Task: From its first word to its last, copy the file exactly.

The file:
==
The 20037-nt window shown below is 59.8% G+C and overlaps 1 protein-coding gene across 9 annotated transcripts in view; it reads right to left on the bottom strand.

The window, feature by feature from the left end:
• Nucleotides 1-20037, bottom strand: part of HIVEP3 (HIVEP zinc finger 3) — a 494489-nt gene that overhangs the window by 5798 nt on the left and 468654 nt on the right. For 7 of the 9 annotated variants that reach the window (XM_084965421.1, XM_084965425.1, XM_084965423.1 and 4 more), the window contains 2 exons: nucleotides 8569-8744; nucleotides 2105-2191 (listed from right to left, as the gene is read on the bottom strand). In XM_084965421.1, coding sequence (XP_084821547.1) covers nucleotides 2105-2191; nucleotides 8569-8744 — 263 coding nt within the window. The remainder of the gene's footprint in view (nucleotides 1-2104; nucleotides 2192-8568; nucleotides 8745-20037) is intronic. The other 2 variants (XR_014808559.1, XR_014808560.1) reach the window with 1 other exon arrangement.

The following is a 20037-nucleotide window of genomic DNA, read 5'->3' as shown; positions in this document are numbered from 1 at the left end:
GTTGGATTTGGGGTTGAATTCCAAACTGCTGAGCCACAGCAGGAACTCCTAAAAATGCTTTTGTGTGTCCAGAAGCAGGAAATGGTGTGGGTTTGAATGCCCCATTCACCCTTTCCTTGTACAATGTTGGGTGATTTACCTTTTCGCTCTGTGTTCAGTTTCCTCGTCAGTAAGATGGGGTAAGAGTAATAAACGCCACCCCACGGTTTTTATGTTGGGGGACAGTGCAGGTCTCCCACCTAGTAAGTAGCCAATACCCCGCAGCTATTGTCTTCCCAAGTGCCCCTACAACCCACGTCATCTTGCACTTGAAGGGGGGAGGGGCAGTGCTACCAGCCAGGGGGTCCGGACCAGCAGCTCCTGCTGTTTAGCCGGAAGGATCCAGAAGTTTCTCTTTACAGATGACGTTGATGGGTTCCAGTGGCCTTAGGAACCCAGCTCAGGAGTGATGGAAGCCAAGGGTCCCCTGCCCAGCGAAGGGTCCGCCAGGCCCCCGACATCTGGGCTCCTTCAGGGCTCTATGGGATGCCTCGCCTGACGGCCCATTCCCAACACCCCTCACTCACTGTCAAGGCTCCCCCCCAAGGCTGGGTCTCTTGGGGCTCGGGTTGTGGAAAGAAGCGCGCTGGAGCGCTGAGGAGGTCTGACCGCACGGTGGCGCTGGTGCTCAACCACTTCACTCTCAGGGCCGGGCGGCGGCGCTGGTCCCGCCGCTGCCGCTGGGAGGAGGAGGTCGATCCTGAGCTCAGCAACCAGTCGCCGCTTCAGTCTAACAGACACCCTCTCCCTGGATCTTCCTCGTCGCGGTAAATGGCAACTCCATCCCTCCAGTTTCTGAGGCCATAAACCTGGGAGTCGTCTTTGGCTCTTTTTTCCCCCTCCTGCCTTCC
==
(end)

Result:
The 20037-nt window shown below is 59.8% G+C and overlaps 1 protein-coding gene across 9 annotated transcripts in view; it reads right to left on the bottom strand.

The window, feature by feature from the left end:
• Nucleotides 1-20037, bottom strand: part of HIVEP3 (HIVEP zinc finger 3) — a 494489-nt gene that overhangs the window by 5798 nt on the left and 468654 nt on the right. For 7 of the 9 annotated variants that reach the window (XM_084965421.1, XM_084965425.1, XM_084965423.1 and 4 more), the window contains 2 exons: nucleotides 8569-8744; nucleotides 2105-2191 (listed from right to left, as the gene is read on the bottom strand). In XM_084965421.1, coding sequence (XP_084821547.1) covers nucleotides 2105-2191; nucleotides 8569-8744 — 263 coding nt within the window. The remainder of the gene's footprint in view (nucleotides 1-2104; nucleotides 2192-8568; nucleotides 8745-20037) is intronic. The other 2 variants (XR_014808559.1, XR_014808560.1) reach the window with 1 other exon arrangement.

The following is a 20037-nucleotide window of genomic DNA, read 5'->3' as shown; positions in this document are numbered from 1 at the left end:
GTTGGATTTGGGGTTGAATTCCAAACTGCTGAGCCACAGCAGGAACTCCTAAAAATGCTTTTGTGTGTCCAGAAGCAGGAAATGGTGTGGGTTTGAATGCCCCATTCACCCTTTCCTTGTACAATGTTGGGTGATTTACCTTTTCGCTCTGTGTTCAGTTTCCTCGTCAGTAAGATGGGGTAAGAGTAATAAACGCCACCCCACGGTTTTTATGTTGGGGGACAGTGCAGGTCTCCCACCTAGTAAGTAGCCAATACCCCGCAGCTATTGTCTTCCCAAGTGCCCCTACAACCCACGTCATCTTGCACTTGAAGGGGGGAGGGGCAGTGCTACCAGCCAGGGGGTCCGGACCAGCAGCTCCTGCTGTTTAGCCGGAAGGATCCAGAAGTTTCTCTTTACAGATGACGTTGATGGGTTCCAGTGGCCTTAGGAACCCAGCTCAGGAGTGATGGAAGCCAAGGGTCCCCTGCCCAGCGAAGGGTCCGCCAGGCCCCCGACATCTGGGCTCCTTCAGGGCTCTATGGGATGCCTCGCCTGACGGCCCATTCCCAACACCCCTCACTCACTGTCAAGGCTCCCCCCCAAGGCTGGGTCTCTTGGGGCTCGGGTTGTGGAAAGAAGCGCGCTGGAGCGCTGAGGAGGTCTGACCGCACGGTGGCGCTGGTGCTCAACCACTTCACTCTCAGGGCCGGGCGGCGGCGCTGGTCCCGCCGCTGCCGCTGGGAGGAGGAGGTCGATCCTGAGCTCAGCAACCAGTCGCCGCTTCAGTCTAACAGACACCCTCTCCCTGGATCTTCCTCGTCGCGGTAAATGGCAACTCCATCCCTCCAGTTTCTGAGGCCATAAACCTGGGAGTCGTCTTTGGCTCTTTTTTCCCCCTCCTGCCTTCC